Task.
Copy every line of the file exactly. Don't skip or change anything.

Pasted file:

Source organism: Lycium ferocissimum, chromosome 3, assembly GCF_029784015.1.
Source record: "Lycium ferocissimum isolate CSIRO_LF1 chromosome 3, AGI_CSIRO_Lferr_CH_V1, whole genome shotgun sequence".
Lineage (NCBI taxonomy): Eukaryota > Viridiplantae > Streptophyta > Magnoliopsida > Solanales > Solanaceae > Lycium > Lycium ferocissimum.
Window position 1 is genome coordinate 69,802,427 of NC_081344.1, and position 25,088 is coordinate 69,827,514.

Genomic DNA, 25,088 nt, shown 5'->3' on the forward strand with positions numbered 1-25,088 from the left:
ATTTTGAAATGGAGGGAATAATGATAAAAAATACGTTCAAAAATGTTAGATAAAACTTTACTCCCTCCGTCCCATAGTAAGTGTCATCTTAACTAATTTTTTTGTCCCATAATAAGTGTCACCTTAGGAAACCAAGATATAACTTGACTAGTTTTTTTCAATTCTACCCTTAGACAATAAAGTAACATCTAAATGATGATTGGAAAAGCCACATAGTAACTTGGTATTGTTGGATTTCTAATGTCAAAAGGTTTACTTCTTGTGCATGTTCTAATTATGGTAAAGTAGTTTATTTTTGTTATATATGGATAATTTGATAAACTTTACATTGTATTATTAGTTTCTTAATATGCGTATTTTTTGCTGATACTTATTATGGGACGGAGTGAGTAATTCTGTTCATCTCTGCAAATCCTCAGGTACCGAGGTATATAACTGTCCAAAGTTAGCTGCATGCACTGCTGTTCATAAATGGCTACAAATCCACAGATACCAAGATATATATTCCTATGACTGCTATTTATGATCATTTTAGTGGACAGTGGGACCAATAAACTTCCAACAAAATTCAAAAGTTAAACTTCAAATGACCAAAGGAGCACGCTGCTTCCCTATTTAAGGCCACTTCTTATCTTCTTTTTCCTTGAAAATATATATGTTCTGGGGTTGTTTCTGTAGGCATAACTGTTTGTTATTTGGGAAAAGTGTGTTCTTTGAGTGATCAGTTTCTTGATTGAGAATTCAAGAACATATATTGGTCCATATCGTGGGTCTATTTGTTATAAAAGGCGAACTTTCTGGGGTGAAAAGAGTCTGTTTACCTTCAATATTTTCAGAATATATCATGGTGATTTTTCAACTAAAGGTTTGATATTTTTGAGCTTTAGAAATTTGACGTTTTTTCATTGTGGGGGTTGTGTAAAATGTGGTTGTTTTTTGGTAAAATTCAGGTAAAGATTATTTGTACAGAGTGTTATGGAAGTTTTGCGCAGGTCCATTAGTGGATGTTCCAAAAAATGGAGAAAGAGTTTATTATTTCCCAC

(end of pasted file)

Source organism: Lycium ferocissimum, chromosome 3, assembly GCF_029784015.1.
Source record: "Lycium ferocissimum isolate CSIRO_LF1 chromosome 3, AGI_CSIRO_Lferr_CH_V1, whole genome shotgun sequence".
Lineage (NCBI taxonomy): Eukaryota > Viridiplantae > Streptophyta > Magnoliopsida > Solanales > Solanaceae > Lycium > Lycium ferocissimum.
Window position 1 is genome coordinate 69,802,427 of NC_081344.1, and position 25,088 is coordinate 69,827,514.

Genomic DNA, 25,088 nt, shown 5'->3' on the forward strand with positions numbered 1-25,088 from the left:
ATTTTGAAATGGAGGGAATAATGATAAAAAATACGTTCAAAAATGTTAGATAAAACTTTACTCCCTCCGTCCCATAGTAAGTGTCATCTTAACTAATTTTTTTGTCCCATAATAAGTGTCACCTTAGGAAACCAAGATATAACTTGACTAGTTTTTTTCAATTCTACCCTTAGACAATAAAGTAACATCTAAATGATGATTGGAAAAGCCACATAGTAACTTGGTATTGTTGGATTTCTAATGTCAAAAGGTTTACTTCTTGTGCATGTTCTAATTATGGTAAAGTAGTTTATTTTTGTTATATATGGATAATTTGATAAACTTTACATTGTATTATTAGTTTCTTAATATGCGTATTTTTTGCTGATACTTATTATGGGACGGAGTGAGTAATTCTGTTCATCTCTGCAAATCCTCAGGTACCGAGGTATATAACTGTCCAAAGTTAGCTGCATGCACTGCTGTTCATAAATGGCTACAAATCCACAGATACCAAGATATATATTCCTATGACTGCTATTTATGATCATTTTAGTGGACAGTGGGACCAATAAACTTCCAACAAAATTCAAAAGTTAAACTTCAAATGACCAAAGGAGCACGCTGCTTCCCTATTTAAGGCCACTTCTTATCTTCTTTTTCCTTGAAAATATATATGTTCTGGGGTTGTTTCTGTAGGCATAACTGTTTGTTATTTGGGAAAAGTGTGTTCTTTGAGTGATCAGTTTCTTGATTGAGAATTCAAGAACATATATTGGTCCATATCGTGGGTCTATTTGTTATAAAAGGCGAACTTTCTGGGGTGAAAAGAGTCTGTTTACCTTCAATATTTTCAGAATATATCATGGTGATTTTTCAACTAAAGGTTTGATATTTTTGAGCTTTAGAAATTTGACGTTTTTTCATTGTGGGGGTTGTGTAAAATGTGGTTGTTTTTTGGTAAAATTCAGGTAAAGATTATTTGTACAGAGTGTTATGGAAGTTTTGCGCAGGTCCATTAGTGGATGTTCCAAAAAATGGAGAAAGAGTTTATTATTTCCCAC